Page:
The metaphor designates something (A) as something (B), something in the quality of something not itself.
It's necessary to deconstruct this sentence, but to aid that, let's reference a well-known metaphor such as sea of troubles1.
This metaphor designates a large number of troubles (A) as a sea (B), and one can imagine a shifting ocean, an amorphous mass of uncertainty, doubt and anxiety.
The highlighted portion of the sentence is rather stilted, but can be understood as
something: (A), "troubles" in this concrete example.
something not itself: (B), "sea" which is not actually troubles; it's actually water. "Something not itself" means "something else which is not A".
in the quality of: "having the likeness of," or "assuming the particular qualities of" or even "being rather like"
The metaphor provides a picture, a way of imagining something typically intangible as being like something else which typically is tangible. The qualities of the tangible thing are assigned to the original intangible thing.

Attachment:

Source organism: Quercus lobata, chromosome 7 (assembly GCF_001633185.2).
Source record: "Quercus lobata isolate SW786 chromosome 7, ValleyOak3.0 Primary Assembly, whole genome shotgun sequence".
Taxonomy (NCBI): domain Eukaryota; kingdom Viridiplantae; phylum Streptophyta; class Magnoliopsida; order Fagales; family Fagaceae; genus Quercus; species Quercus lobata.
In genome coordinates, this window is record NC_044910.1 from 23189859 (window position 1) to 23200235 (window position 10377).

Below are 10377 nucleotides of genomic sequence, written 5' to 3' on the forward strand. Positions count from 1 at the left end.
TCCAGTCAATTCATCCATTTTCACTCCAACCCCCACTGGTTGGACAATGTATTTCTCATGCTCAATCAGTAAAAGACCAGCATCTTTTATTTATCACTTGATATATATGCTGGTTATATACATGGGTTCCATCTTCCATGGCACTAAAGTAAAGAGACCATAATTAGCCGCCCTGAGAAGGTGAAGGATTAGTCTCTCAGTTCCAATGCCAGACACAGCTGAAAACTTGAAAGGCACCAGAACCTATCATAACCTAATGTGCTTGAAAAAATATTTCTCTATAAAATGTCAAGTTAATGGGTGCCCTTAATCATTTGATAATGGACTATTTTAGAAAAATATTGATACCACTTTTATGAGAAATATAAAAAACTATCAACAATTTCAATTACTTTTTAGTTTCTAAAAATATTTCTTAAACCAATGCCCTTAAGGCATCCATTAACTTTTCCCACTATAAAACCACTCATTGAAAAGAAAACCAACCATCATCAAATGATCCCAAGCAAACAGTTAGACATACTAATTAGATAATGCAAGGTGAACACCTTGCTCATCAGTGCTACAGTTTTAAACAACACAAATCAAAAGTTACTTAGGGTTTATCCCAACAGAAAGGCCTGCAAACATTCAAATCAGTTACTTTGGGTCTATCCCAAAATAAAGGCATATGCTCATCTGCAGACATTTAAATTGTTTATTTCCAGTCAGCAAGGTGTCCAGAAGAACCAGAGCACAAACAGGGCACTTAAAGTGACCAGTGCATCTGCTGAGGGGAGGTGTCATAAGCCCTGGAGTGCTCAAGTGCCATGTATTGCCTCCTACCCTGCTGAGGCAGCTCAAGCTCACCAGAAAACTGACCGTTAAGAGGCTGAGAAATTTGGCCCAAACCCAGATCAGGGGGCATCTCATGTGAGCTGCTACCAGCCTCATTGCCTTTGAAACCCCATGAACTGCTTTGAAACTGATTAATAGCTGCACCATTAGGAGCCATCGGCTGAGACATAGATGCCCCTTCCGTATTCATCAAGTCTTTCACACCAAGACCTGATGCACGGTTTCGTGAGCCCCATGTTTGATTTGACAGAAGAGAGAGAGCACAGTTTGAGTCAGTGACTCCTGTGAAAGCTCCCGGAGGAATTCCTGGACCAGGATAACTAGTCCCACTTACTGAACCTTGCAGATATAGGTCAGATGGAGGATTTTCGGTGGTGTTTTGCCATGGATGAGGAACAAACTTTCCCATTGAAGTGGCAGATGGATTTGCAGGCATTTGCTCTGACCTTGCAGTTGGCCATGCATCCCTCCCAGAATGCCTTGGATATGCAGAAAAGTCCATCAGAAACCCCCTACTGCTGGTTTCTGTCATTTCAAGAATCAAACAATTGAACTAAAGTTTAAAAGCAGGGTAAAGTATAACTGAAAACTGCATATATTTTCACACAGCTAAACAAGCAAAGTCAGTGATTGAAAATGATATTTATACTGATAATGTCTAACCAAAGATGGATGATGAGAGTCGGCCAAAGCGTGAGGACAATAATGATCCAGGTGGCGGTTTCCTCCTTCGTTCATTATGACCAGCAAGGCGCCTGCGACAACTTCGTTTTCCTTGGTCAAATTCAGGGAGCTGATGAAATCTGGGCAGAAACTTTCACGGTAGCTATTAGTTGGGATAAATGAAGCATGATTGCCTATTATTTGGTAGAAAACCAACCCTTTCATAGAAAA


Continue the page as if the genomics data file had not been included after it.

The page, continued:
Thus a sea of troubles.
The "something which is typically intangible" in my redefinition may be "something which is unimaginably large", and "tangible" could be thought of as "a graspable concept":
The metaphor provides a picture, a way of imagining something typically unimaginable as being like something else which can be more easily understood. The qualities of the mundane thing are assigned to the original unimaginable thing.
Shakespeare again: "All the world's a stage, and all the men and women merely players."
The world, which is huge, is reduced to the more comprehensible analogy of a stage, with people interacting as though they were actors.
"The metaphor designates the world as a stage, something not possessing the hugeness of the world."
1 Actually, that's part of a mixed metaphor, as Hamlet attempts to "take arms against a sea of troubles," and armaments aren't much use against a sea.